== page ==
PAGB Digital Week, Day 2: Real-World Evidence And Its Potential In Consumer Healthcare
Day two of PAGB's Digital Week explored potential applications for real world evidence in the consumer healthcare industry, such as generating new claims for established products and to help support prescription-to-OTC switches.
Session 1 – Real-World Studies And The Self-Care Industry
The first session of the day was opened by the PAGB’s acting senior regulatory manager, Christina Gkouva, who presented the association’s latest guidance on the use of real-world data (RWD) and evidence (RWE) in relation to self-care products.
RWD/E had been used in the Rx side of the pharmaceutical industry for a while now, Gkouva pointed out, but within OTC it was still relatively new.
While definitions of RWD/E exist, for example those put forward by the UK’s Medicines and Healthcare products Regulatory Agency (MHRA), European Medicines Agency (EMA) and the US Food and Drug Administration (FDA), these definitions did not take account of the potential for data generated by OTC-specific distribution channels, such as through pharmacy or general sales outlets like supermarkets and drugstores.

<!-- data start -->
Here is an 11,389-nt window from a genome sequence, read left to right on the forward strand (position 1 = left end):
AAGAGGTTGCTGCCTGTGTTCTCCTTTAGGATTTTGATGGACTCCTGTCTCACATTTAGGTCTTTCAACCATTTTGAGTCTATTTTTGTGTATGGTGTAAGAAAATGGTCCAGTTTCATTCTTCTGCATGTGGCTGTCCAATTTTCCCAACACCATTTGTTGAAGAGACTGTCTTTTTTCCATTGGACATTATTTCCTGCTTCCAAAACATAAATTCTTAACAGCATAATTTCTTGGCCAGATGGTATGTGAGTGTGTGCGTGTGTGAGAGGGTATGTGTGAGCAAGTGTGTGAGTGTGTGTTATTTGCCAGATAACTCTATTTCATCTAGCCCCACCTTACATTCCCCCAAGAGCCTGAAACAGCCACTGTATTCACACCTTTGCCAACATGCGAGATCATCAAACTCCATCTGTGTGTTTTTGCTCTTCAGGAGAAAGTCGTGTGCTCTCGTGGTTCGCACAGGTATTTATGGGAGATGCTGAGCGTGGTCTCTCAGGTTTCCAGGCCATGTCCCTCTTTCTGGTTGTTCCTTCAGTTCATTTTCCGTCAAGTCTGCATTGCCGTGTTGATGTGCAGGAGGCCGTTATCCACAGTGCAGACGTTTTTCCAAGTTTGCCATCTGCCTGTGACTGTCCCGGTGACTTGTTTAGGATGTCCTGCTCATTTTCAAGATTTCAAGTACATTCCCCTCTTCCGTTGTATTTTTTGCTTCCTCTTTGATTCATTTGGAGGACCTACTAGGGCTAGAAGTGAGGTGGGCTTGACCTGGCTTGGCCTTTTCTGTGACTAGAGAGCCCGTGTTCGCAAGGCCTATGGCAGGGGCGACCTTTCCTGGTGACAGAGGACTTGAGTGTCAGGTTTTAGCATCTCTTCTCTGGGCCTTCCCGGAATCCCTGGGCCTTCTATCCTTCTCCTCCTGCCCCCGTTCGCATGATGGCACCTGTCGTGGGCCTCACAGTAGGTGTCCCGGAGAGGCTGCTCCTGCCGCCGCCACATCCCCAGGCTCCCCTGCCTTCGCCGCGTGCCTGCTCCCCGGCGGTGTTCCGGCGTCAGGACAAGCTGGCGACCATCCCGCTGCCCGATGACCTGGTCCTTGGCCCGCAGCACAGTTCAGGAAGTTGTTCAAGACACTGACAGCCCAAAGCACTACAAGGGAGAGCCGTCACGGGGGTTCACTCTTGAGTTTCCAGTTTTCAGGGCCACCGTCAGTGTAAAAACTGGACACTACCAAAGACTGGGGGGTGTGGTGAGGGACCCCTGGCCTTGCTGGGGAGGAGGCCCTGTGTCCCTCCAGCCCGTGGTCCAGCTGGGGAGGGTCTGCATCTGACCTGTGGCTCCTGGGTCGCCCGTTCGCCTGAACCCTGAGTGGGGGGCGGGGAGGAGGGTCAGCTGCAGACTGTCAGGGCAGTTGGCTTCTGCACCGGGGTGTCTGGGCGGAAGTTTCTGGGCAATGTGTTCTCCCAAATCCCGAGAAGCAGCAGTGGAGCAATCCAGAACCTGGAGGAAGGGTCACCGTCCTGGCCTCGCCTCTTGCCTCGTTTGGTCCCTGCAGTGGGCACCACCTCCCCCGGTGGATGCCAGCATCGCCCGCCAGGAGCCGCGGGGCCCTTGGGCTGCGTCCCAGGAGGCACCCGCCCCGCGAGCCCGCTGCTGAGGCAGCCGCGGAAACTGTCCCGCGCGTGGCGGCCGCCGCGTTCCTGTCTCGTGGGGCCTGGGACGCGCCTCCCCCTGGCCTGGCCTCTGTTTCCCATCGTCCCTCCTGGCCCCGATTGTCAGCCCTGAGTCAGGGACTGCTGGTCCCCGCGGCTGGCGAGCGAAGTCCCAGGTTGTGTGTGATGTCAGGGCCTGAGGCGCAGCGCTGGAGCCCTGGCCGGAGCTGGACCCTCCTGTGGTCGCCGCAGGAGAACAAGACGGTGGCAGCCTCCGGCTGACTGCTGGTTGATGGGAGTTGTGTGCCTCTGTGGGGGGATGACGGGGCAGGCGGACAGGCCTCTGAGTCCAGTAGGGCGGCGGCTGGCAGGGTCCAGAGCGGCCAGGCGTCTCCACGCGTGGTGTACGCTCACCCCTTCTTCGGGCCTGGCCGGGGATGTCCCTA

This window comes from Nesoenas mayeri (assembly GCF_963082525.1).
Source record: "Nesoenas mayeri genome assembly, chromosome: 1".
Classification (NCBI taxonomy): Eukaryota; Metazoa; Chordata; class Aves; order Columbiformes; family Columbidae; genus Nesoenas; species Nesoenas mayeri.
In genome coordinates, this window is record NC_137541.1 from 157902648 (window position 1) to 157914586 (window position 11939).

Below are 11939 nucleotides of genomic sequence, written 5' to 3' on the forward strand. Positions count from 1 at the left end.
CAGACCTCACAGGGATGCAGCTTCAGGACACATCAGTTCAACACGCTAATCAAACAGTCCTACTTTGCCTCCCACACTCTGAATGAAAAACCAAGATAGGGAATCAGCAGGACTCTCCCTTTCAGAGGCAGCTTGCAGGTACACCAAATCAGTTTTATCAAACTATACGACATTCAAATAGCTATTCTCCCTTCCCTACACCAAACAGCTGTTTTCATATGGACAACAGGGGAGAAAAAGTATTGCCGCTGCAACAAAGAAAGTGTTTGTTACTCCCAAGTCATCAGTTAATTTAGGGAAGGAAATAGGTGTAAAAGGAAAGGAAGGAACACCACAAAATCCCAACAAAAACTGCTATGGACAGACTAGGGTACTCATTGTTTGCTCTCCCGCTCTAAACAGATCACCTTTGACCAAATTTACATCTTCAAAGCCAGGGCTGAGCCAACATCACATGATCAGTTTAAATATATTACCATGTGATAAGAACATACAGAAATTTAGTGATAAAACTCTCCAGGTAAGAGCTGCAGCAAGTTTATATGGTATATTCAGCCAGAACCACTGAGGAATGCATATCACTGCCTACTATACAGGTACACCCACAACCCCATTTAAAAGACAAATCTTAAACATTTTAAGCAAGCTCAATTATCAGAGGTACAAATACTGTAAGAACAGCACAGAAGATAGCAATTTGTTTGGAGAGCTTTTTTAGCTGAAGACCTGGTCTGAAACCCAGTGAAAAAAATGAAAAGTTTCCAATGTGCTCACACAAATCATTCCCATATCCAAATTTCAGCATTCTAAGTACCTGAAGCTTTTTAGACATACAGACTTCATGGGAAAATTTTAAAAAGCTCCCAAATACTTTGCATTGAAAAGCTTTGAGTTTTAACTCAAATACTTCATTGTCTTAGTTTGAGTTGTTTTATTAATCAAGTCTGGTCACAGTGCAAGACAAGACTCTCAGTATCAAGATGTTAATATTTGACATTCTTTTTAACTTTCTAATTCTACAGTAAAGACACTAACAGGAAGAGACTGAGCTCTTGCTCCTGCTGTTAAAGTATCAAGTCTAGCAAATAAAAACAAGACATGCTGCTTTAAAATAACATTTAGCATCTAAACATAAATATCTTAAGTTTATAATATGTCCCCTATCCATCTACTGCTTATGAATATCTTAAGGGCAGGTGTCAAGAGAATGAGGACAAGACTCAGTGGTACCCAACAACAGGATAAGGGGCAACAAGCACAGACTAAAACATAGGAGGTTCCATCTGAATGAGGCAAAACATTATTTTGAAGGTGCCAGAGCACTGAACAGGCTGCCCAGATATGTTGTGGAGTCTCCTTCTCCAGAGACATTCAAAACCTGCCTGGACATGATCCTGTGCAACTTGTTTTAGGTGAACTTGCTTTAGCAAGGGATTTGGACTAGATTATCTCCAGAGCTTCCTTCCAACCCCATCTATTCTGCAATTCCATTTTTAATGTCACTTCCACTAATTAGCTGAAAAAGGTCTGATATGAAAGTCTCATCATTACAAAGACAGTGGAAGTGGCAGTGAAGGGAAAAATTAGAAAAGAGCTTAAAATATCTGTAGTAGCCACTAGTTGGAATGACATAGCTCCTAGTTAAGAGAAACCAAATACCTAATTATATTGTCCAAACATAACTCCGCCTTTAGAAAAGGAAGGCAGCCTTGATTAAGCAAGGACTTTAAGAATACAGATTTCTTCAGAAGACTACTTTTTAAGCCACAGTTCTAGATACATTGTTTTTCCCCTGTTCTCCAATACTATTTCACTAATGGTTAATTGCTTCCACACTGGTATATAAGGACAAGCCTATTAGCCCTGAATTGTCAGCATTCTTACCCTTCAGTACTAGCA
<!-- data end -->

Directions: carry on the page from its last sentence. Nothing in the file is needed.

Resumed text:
RWD/E had “huge potential” for OTC product innovation, Gkouva argued. For example, for Rx-to-OTC switch, especially for first in category switches. In addition, RWD/E had many possible applications for traditional herbal medicinal product self-care medical device registrations.
However, generating new advertising claims is an area where RWD/E was currently being used most, which is why PAGB had developed key principles and reminders for RWE in advertising claims.
After pointing briefly to an RWE study used by Teva Pharmaceuticals in collaboration with Orbital Media to create new claims for Sudocrem, senior advertising policy and operations manager Laura Kelly ran through the key advice for firms thinking about using RWD/E in advertising. Establishing clear objectives, asking the right research questions, getting the sample size right and timing were all good practices for successful RWE generation.
The session was closed by Bayer Consumer Health’s director of clinical development, Andreas Ehret, who began by saying he had a “great interest in how RWD/E can be used in the fight for the self-care industry.”
Echoing PAGB’s position, Ehret insisted that RWD/E was “not new,” having been used for safety signal evaluation and risk management and in the Rx sector for “quite some time.” However, the lack of agreed definitions and appreciation of the lifecycles of OTC medicines had held back its use in consumer healthcare, Ehret noted.
To accelerate its use in self-care, RWD/E should be “defined more broadly by regulators,” he argued, and “should include data generation from real world studies, as very few data are routinely available and can be used for generating RWE.”
While RWD/E offered ways to complement traditional evidence such as that from randomized clinical trials – which remained the “gold standard” in industry – there were some limitations that needed to be addressed, Ehret insisted.